Most analysis of Egypt’s presidential elections — save for that in Egypt itself — is unremittingly bleak, suggesting that the election of military man Abdel Fattah al-Sisi will constitute not only an about-face from the 2011 revolution, but practically a return to the status quo ante of the Mubarak dictatorship.
According to Dalia Fahmy, in a recent contribution to The Immanent Frame blog, the predicament Egypt faces is, in fact, still worse: “Egypt is redefining authoritarianism by both institutionalizing the ‘deep state’ and crystallizing military rule. The result is an entirely new phenomenon that demands serious attention and demands a new way of thinking.” Fahmy argues that three factors — the closing of political space, the elimination of public dissent, and the removal of the trappings of democracy — have converged to generate a brand of authoritarianism unprecedented in Egyptian history.
There can exist but little question that the hopes for Egypt’s purported democratic transition — particularly those held by the millions of Egyptians who flooded Tahrir Square on 11 February 2011 to celebrate the overthrow of President Hosni Mubarak — have faded into oblivion. The various polls held since then, regarding parliaments, presidents, and constitutions, have increasingly taken on the guise they held under the dictatorship — of a meaningless shadow play for the benefit of foreigners, or indeed, a cruel joke on the people of Egypt. Bread, freedom, and social justice seem just about as distant from Egyptians’ grasp as they were on 25 January 2011.
I am certainly not immune to the profound sense of defeat and disillusionment that has accompanied this transition. But I think it is profoundly wrong to suggest that Egypt is in a worse state politically than it was before the 2011 revolution. If nothing else, the revolutionaries who have so courageously taken to the streets time after time after time since 25 January 2011 have demonstrated that people make politics; that Egyptian politics is not the exclusive preserve of a condescending Cairene elite. Even if the revolutionaries have not achieved their aims, their sacrifices on the streets have served as a vitally important lesson to all Egyptians — that the sense of rot, immobility, and corruption that pervaded Egyptian politics for decades is not an inescapable burden that Egyptians will forever bear.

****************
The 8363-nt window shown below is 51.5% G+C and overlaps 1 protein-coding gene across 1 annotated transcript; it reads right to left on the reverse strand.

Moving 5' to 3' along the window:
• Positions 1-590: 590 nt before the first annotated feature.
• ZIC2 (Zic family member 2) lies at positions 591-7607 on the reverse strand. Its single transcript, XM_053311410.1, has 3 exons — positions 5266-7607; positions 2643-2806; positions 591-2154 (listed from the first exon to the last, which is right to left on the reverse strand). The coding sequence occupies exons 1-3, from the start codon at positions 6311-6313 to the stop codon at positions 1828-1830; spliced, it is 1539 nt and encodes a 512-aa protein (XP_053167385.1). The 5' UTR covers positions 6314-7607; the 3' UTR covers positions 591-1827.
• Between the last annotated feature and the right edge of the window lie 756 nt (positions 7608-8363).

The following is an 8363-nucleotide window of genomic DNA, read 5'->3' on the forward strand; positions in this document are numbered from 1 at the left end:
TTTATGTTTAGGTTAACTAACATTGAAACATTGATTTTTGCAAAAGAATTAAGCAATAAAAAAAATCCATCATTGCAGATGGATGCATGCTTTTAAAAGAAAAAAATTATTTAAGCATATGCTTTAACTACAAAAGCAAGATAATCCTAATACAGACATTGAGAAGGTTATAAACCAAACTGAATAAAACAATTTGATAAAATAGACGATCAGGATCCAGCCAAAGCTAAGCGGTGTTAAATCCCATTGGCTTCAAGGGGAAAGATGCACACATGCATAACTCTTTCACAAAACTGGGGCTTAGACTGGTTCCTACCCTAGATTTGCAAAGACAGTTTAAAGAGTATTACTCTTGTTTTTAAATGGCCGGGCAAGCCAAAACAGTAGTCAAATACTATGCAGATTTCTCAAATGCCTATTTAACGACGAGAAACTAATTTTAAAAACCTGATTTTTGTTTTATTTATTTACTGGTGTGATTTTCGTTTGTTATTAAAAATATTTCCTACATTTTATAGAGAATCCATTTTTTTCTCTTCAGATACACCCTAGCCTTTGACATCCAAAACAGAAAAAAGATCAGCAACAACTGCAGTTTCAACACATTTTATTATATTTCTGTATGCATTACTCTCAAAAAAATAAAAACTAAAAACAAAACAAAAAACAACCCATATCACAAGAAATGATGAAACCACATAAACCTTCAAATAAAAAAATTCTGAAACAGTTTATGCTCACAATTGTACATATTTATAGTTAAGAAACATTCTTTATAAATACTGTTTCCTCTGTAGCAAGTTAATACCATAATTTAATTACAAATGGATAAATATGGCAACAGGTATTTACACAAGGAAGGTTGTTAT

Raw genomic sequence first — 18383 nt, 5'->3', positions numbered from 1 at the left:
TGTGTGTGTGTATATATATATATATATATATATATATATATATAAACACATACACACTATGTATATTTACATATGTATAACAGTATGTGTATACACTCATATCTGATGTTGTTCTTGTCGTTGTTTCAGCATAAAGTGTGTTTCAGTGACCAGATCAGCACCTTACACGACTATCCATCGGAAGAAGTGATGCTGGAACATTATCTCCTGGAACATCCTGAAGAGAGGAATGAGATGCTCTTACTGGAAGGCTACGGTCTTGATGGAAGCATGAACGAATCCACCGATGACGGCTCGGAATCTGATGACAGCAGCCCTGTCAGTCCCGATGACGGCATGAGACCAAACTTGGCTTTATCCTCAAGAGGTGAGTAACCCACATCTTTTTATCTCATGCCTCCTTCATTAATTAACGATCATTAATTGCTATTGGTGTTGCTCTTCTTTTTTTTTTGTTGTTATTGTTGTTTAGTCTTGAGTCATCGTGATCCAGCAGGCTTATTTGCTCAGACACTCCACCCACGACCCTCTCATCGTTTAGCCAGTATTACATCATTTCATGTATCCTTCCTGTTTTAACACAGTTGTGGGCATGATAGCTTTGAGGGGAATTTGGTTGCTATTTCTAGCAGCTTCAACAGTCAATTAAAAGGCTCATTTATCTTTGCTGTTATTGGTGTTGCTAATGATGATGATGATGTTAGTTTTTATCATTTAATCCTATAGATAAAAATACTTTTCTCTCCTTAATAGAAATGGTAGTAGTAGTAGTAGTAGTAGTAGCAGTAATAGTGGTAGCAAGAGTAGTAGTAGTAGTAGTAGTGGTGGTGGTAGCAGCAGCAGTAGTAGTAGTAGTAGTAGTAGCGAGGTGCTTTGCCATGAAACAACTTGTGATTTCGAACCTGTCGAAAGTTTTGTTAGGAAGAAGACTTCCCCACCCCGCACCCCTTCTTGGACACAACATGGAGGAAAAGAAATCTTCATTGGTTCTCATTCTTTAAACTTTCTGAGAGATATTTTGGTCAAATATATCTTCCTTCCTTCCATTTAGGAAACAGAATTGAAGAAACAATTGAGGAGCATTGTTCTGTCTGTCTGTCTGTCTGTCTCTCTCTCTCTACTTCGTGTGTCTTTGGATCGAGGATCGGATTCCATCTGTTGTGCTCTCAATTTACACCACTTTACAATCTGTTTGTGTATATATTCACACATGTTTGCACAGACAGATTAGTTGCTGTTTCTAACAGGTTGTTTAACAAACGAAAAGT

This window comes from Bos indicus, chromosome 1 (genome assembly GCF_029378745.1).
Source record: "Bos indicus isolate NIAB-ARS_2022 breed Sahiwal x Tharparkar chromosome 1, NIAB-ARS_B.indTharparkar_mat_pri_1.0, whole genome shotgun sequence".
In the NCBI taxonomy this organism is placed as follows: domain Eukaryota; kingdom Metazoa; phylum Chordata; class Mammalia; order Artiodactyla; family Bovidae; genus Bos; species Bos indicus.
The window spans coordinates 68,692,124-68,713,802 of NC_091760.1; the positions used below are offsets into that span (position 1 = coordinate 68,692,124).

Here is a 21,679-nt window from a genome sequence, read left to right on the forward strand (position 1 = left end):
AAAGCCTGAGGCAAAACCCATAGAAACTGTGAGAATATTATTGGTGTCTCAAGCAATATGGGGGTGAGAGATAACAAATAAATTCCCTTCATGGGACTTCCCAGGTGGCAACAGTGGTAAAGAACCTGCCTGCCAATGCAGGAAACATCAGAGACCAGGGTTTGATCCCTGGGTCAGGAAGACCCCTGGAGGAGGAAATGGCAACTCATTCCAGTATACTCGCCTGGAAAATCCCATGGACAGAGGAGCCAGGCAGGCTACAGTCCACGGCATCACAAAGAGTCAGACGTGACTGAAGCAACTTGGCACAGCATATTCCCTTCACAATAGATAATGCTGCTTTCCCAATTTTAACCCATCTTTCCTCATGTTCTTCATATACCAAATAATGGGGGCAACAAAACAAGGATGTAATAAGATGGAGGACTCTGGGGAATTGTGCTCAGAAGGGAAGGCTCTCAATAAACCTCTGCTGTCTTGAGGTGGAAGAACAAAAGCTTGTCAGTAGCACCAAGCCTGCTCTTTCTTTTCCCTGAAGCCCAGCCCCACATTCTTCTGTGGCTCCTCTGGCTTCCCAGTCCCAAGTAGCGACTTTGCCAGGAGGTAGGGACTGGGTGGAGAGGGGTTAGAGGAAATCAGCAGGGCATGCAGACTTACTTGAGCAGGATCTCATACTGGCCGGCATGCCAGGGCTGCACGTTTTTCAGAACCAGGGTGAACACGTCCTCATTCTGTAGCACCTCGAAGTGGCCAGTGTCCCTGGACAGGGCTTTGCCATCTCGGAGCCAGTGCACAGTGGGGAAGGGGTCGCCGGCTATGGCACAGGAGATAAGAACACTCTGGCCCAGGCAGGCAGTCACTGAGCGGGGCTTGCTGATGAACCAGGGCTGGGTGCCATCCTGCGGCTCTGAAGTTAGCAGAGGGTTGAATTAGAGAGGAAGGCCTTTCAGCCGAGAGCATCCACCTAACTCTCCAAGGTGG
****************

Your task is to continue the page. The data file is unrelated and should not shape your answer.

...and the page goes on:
I would venture still further than this, though, and argue that the very election of Sisi will open up new opportunities for protest politics in the near term. Although he will likely don a business suit in his role as president, Sisi cannot detach himself from Egypt’s military. Insofar as he remains emblematic of the Armed Forces, he will remain vulnerable to attack for the manifold failures and corruption of the Armed Forces. In the past, the leaders of the military were able to retain the eminent grip of Egyptian authoritarianism, building up tremendous economic power behind the scenes, almost entirely without exposure to public view. Sisi’s decision to take on the presidency will necessarily cast greater light on the machinations of the military elite, and widen the scope for public scrutiny of military management.
At the end of the day, though, there is a critically important part of Egyptian politics that bleak analyses like Dalia Fahmy’s misses. The practice of politics in Egypt is not simply a function of voting, of debating in parliament or writing a constitution. Beneath the thin veneer of formal politics — of parties, parliaments, and presidents — there is the vast realm of informal politics in Egypt, involving activities as seemingly mundane as networking to find a job or organizing to collect neighborhood garbage. Arguably, it is in the realm of the informal that most politics actually happens in Egypt, because the realm of the informal is the realm of ordinary people and their ordinary concerns. It is in the realm of the informal that people negotiate their day-to-day survival.
In the realm of informal politics, Egyptians have always demonstrated just how adept and resilient they are in coping with the predations of formal politics. Take, for example, the case of the neighborhood protection committees that emerged almost overnight in Cairo during the 2011 revolution, when the police were withdrawn from the streets: Checkpoints appeared at nearly every corner as neighbors sought to ensure the security of their persons and property. Although there is much research yet to undertake into the effect of the 2011 revolution on such informal politics, the anecdotes I have heard — of local communities demonstrating unprecedented boldness in confronting the state — suggest that, at the level of ordinary people, much has changed in the past three years. One need only glance at the website of Cairo’s Tadamun initiative to get a sense of this movement for the better.
In the midst of all the doom and gloom voiced by Egypt analysts and observers, I am heartened by the space for social action that the 2011 revolution has opened up, if not from the top down, then certainly from the bottom up.